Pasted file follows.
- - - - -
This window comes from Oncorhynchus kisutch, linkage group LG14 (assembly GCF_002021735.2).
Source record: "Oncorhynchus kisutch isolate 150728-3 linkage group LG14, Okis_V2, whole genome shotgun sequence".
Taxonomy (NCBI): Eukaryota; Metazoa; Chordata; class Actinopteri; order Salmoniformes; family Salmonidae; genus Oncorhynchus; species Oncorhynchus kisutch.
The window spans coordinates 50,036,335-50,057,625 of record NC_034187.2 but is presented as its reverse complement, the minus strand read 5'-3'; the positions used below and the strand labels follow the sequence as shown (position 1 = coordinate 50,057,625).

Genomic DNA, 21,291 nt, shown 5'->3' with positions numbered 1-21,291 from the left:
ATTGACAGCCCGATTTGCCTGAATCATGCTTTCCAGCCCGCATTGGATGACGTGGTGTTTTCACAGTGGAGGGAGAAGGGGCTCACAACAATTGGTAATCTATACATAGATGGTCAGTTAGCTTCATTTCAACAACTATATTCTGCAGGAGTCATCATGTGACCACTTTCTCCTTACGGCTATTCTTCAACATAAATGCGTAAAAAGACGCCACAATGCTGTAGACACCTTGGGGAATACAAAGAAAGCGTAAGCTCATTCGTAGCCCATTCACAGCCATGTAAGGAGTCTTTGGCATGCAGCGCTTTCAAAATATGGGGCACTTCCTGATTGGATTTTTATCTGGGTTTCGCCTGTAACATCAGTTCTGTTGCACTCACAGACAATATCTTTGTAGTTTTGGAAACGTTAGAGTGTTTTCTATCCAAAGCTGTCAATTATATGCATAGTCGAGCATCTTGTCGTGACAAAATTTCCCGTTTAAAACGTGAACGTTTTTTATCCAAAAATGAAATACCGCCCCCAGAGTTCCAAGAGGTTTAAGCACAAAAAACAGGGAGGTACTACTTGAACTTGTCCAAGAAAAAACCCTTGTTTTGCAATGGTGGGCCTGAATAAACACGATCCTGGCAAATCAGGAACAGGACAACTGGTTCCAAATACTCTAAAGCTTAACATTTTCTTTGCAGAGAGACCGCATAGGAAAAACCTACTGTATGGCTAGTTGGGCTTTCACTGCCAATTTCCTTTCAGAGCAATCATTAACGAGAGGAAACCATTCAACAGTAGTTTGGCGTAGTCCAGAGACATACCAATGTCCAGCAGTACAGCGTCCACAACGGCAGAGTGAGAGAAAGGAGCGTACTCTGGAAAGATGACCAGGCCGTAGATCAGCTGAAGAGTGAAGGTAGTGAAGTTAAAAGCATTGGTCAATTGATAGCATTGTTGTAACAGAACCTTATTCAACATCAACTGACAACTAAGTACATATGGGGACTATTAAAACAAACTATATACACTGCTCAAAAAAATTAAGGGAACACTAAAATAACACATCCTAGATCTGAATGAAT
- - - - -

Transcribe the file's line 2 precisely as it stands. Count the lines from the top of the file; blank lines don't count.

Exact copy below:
Source record: "Oncorhynchus kisutch isolate 150728-3 linkage group LG14, Okis_V2, whole genome shotgun sequence".